A lover of edible flowers, a few months ago we bought a little nasturtium plant – unassuming in its little plastic container. We had future plans to find a space in our backyard to grow a little kitchen garden, but thought we would put plant the nasturtium in a large pot with some rosemary and see if we could at least have something on hand to eat that we could grow.
Not knowing much about how to grow nasturtiums, I didn’t know how easy or hard it would be to grow. Cut to 3 months later and the nasturtium plant has grown over the rosemary, shot down the sides of the large pot, and started making its way along the floor. Turns out nasturtiums are really easy to grow!
Happy that I had decided to plant it in a pot and not directly in the garden, yesterday I ruthlessly hacked away at it. I gathered long tendrils filled with leaves and flowers in the hopes that the little rosemary bush could now see the light of day.
The leaves and flowers are edible so I decided that with the abundance of nasturtium leaves I better make pesto – always a great way to use up a glut of greens.
If you aren’t familiar with the nasturtium plant, a little history. The word nasturtium means “nose twist” in latin and was named as such due the leaves and flowers having a sharp peppery flavour. Native to South and Central America, it grows well with little effort. Both the leaves and flowers are edible and the peppery flavour lends itself more to use savoury dishes. They are delicious in a salad, served with pasta or included in stir fries.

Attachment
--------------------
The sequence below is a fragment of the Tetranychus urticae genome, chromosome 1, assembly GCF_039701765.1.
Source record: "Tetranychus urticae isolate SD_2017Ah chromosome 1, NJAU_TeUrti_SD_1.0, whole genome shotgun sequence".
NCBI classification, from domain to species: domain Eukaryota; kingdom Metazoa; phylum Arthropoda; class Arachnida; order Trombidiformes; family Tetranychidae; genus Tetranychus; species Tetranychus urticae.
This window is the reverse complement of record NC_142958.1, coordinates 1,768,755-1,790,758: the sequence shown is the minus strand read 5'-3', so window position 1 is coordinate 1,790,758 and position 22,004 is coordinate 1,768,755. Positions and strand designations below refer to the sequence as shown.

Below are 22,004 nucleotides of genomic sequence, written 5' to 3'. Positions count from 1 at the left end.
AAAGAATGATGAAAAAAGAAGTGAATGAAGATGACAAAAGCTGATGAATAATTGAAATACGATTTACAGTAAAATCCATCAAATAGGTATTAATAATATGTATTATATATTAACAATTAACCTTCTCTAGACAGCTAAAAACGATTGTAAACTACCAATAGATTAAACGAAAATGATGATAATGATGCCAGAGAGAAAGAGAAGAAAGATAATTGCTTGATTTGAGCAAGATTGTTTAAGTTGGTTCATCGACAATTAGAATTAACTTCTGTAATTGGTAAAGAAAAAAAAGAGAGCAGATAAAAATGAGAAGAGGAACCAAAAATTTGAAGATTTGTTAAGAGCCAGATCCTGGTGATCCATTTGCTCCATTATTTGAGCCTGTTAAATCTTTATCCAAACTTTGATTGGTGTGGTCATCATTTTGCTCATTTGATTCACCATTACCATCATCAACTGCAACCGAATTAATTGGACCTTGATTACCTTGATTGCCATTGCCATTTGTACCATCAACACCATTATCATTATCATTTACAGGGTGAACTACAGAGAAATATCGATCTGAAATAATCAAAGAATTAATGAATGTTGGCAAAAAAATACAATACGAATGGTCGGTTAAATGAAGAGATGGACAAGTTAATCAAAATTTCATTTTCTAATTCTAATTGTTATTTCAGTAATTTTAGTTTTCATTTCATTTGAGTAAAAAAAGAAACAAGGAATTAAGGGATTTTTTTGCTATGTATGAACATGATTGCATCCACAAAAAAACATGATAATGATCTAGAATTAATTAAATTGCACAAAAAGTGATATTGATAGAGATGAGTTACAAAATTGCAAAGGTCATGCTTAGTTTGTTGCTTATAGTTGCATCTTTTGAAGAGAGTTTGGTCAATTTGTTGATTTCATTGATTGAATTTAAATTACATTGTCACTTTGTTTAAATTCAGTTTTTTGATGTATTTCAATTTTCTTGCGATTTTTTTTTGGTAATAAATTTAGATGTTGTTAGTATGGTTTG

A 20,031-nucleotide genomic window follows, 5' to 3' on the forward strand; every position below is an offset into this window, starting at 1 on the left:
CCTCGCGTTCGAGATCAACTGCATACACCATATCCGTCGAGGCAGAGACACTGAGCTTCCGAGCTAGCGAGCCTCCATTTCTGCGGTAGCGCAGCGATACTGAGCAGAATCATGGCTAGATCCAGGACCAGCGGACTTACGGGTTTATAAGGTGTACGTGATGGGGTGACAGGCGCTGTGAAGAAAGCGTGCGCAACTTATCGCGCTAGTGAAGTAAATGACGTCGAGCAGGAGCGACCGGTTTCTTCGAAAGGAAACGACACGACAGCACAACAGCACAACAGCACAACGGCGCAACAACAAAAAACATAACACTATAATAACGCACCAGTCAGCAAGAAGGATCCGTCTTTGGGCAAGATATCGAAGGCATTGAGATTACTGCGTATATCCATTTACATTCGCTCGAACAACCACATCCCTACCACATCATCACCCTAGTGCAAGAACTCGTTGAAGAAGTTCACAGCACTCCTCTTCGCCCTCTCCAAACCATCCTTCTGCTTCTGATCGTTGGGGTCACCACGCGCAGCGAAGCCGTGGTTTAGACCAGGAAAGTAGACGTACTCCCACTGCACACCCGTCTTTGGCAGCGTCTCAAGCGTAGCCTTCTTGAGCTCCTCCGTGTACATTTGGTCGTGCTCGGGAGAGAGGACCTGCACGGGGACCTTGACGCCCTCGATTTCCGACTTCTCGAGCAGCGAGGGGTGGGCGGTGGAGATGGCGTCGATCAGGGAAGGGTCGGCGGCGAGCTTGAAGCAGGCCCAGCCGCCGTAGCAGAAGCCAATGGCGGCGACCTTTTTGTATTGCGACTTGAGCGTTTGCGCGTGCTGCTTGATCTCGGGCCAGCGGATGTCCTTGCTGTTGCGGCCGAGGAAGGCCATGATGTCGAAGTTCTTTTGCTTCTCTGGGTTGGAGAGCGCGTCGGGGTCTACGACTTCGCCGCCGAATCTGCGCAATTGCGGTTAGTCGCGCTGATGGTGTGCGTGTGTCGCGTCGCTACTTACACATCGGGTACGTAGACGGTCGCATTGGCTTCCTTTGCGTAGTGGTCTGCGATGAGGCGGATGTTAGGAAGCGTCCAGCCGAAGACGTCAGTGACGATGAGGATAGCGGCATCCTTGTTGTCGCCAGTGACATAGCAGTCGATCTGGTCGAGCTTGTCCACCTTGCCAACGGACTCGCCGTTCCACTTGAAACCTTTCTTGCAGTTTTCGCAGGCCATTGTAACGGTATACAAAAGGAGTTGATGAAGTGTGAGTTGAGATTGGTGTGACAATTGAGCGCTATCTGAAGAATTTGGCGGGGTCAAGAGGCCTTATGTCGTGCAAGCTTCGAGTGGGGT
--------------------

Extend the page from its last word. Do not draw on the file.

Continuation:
The flowers can sometimes be so strong that you only need to use the petals and apparently the time of day at which you pick it can affect the flavour (they say morning is better). I’m just a fan of the gorgeous lily pad shaped leaves…
Making a pesto from the leaves is wonderfully easy. The bigger the leaves the more peppery the flavour, so I like to select a mixture of baby leaves and large leaves to balance the flavour. To help break down the slightly fibrous larger leaves, it helps to blanch them for 10 seconds in boiling water and then cool them immediately in an ice bath.
I figured the delicious toasted hazelnut would complement the bite of the nasturtium and I wasn’t wrong. It’s a great combination along with pecorino cheese and garlic.
The resulting pesto is vibrant with a peppery deliciousness that can be used in the exact same way that you would use basil pesto.
Nasturtium and Hazelnut Pesto
- 3 cups nasturtium leaves
- 1 garlic clove, chopped
- 50g skinless hazelnuts, toasted
- 50g pecorino cheese, grated
- 80ml extra virgin olive oil
Bring a large pot of water to the boil and prepare an ice bath by placing ice and water in a large bowl. Drop the nasturtium leaves in the boiling water for 10 seconds then remove with a slotted spoon and place in the ice bath to rapidly cool. Drain the leaves from the ice bath and place in a food processor or blender.
Add the garlic, hazelnuts and cheese and blend until finely chopped. With the lid on, slowly add the olive oil in a steady stream until completely combined. Transfer to a glass jar and top with olive oil to help preserve the pesto.
Use the pesto within 4 days or freeze for up to 3 months.
The gorgeous jar featured in this post is from Kilner Jars with thanks.